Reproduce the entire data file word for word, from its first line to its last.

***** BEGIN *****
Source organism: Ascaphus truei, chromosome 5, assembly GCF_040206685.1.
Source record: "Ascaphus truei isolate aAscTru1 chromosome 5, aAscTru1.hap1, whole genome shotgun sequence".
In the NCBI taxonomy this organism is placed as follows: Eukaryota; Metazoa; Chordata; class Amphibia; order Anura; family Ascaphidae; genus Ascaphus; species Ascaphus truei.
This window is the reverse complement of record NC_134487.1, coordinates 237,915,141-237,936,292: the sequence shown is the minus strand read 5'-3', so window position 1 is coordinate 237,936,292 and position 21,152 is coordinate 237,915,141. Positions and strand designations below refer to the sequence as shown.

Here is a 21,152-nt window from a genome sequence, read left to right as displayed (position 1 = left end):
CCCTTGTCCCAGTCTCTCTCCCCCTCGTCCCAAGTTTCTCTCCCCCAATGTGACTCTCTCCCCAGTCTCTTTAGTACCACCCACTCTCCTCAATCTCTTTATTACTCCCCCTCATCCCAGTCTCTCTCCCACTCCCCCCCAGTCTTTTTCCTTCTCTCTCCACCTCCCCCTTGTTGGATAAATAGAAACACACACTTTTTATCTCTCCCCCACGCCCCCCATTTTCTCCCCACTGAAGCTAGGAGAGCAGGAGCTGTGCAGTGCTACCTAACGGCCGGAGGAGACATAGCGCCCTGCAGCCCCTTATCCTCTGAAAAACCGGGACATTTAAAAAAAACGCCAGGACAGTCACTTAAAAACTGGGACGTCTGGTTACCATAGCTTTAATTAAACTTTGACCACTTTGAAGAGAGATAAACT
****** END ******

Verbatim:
Source organism: Ascaphus truei, chromosome 5, assembly GCF_040206685.1.
Source record: "Ascaphus truei isolate aAscTru1 chromosome 5, aAscTru1.hap1, whole genome shotgun sequence".
In the NCBI taxonomy this organism is placed as follows: Eukaryota; Metazoa; Chordata; class Amphibia; order Anura; family Ascaphidae; genus Ascaphus; species Ascaphus truei.
This window is the reverse complement of record NC_134487.1, coordinates 237,915,141-237,936,292: the sequence shown is the minus strand read 5'-3', so window position 1 is coordinate 237,936,292 and position 21,152 is coordinate 237,915,141. Positions and strand designations below refer to the sequence as shown.

Here is a 21,152-nt window from a genome sequence, read left to right as displayed (position 1 = left end):
CCCTTGTCCCAGTCTCTCTCCCCCTCGTCCCAAGTTTCTCTCCCCCAATGTGACTCTCTCCCCAGTCTCTTTAGTACCACCCACTCTCCTCAATCTCTTTATTACTCCCCCTCATCCCAGTCTCTCTCCCACTCCCCCCCAGTCTTTTTCCTTCTCTCTCCACCTCCCCCTTGTTGGATAAATAGAAACACACACTTTTTATCTCTCCCCCACGCCCCCCATTTTCTCCCCACTGAAGCTAGGAGAGCAGGAGCTGTGCAGTGCTACCTAACGGCCGGAGGAGACATAGCGCCCTGCAGCCCCTTATCCTCTGAAAAACCGGGACATTTAAAAAAAACGCCAGGACAGTCACTTAAAAACTGGGACGTCTGGTTACCATAGCTTTAATTAAACTTTGACCACTTTGAAGAGAGATAAACT